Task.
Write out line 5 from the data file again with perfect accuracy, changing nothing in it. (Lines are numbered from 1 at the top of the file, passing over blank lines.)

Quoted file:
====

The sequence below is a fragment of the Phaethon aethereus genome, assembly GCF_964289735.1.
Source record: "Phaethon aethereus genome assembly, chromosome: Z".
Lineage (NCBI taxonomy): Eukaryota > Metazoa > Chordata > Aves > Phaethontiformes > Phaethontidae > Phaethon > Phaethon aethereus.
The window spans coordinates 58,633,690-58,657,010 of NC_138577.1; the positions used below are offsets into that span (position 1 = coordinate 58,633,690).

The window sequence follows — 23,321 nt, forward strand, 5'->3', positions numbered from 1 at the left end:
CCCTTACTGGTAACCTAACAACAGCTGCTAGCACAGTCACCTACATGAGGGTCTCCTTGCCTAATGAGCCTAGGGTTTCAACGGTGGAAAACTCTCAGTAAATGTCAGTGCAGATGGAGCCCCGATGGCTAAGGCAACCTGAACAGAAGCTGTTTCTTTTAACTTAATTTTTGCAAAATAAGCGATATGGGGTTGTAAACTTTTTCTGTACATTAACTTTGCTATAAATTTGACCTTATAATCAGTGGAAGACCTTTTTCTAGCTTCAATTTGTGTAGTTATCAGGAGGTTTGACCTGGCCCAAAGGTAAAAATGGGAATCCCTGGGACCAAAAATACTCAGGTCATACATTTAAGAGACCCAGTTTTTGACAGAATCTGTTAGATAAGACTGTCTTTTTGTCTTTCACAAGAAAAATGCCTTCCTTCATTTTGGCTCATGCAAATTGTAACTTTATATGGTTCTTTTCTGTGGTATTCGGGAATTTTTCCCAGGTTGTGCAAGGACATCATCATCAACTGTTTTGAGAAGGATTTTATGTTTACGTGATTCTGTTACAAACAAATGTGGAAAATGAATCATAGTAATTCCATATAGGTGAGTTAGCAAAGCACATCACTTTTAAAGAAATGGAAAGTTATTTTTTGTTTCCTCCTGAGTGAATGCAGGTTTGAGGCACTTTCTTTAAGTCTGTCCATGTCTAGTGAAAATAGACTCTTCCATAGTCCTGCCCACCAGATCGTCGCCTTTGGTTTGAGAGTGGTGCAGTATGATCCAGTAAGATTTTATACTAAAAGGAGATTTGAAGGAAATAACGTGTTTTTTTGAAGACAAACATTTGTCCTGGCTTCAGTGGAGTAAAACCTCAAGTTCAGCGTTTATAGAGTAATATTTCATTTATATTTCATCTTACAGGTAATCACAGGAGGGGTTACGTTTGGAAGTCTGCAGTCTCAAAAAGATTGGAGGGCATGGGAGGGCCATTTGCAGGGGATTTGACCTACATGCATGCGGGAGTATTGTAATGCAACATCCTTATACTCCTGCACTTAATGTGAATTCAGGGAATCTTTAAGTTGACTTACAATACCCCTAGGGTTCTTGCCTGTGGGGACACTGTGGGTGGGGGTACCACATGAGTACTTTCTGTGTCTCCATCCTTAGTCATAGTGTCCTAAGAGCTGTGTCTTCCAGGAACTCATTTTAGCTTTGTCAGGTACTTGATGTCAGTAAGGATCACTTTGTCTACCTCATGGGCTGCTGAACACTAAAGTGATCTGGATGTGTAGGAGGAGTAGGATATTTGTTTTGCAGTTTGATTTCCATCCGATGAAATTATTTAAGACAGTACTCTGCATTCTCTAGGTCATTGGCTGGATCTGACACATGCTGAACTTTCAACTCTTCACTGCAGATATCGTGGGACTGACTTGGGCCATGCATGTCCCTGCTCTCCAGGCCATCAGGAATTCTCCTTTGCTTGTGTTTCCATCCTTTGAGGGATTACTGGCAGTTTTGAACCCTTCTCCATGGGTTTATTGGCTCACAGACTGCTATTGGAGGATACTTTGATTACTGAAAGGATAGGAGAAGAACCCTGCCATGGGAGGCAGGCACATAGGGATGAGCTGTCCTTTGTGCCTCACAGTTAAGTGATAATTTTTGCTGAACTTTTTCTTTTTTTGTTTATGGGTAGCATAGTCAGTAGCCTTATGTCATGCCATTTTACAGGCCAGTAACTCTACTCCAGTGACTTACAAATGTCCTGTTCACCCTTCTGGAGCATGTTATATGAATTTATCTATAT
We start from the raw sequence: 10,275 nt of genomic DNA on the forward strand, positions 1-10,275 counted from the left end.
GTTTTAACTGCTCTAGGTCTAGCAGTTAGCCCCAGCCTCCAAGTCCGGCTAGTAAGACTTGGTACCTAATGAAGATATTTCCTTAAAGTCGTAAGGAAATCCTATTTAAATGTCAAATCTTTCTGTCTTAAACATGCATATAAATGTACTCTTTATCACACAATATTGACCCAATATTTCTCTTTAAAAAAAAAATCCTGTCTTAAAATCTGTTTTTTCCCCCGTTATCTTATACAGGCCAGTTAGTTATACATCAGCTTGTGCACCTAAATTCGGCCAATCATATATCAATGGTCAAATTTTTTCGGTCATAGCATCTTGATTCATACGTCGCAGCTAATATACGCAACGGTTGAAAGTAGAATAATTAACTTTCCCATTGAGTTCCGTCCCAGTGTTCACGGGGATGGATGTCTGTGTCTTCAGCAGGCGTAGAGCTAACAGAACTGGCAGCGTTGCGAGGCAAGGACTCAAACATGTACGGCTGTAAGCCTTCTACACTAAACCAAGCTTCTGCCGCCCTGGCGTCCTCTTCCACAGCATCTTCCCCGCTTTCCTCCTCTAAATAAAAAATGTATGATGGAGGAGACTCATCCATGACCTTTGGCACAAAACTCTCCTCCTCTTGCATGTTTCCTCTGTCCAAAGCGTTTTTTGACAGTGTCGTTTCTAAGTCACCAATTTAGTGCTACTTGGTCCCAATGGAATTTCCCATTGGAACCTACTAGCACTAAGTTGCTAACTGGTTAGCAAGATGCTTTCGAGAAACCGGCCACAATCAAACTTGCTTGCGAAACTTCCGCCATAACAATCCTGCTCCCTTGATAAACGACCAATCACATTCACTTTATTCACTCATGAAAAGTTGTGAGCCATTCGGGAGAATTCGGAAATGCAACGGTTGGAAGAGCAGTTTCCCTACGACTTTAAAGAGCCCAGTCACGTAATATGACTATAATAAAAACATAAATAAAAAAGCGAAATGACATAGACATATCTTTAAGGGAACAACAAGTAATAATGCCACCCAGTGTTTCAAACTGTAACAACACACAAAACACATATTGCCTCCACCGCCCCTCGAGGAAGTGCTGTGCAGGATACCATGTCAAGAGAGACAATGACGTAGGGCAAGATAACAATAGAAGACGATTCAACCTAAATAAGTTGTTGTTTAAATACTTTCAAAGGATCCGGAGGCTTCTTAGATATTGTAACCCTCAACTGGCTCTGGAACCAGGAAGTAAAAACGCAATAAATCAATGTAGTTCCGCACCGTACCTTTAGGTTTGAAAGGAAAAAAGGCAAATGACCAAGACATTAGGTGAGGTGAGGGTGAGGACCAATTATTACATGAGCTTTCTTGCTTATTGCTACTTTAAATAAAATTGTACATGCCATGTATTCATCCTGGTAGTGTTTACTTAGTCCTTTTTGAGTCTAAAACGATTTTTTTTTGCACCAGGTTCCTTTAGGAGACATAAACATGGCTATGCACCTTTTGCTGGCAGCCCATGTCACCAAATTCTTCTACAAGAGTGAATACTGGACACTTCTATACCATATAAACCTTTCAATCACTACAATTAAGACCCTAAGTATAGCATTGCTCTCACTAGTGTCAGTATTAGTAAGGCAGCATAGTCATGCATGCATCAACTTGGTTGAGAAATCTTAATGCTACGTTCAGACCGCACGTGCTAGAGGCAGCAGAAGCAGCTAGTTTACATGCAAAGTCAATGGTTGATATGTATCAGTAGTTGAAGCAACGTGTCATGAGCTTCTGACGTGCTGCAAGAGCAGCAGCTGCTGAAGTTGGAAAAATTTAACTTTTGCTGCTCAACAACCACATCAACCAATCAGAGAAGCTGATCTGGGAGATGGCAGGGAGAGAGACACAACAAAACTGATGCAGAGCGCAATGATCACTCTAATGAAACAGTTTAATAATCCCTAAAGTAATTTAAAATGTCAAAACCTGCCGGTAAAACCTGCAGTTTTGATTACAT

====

The window sequence follows — 23,321 nt, forward strand, 5'->3', positions numbered from 1 at the left end: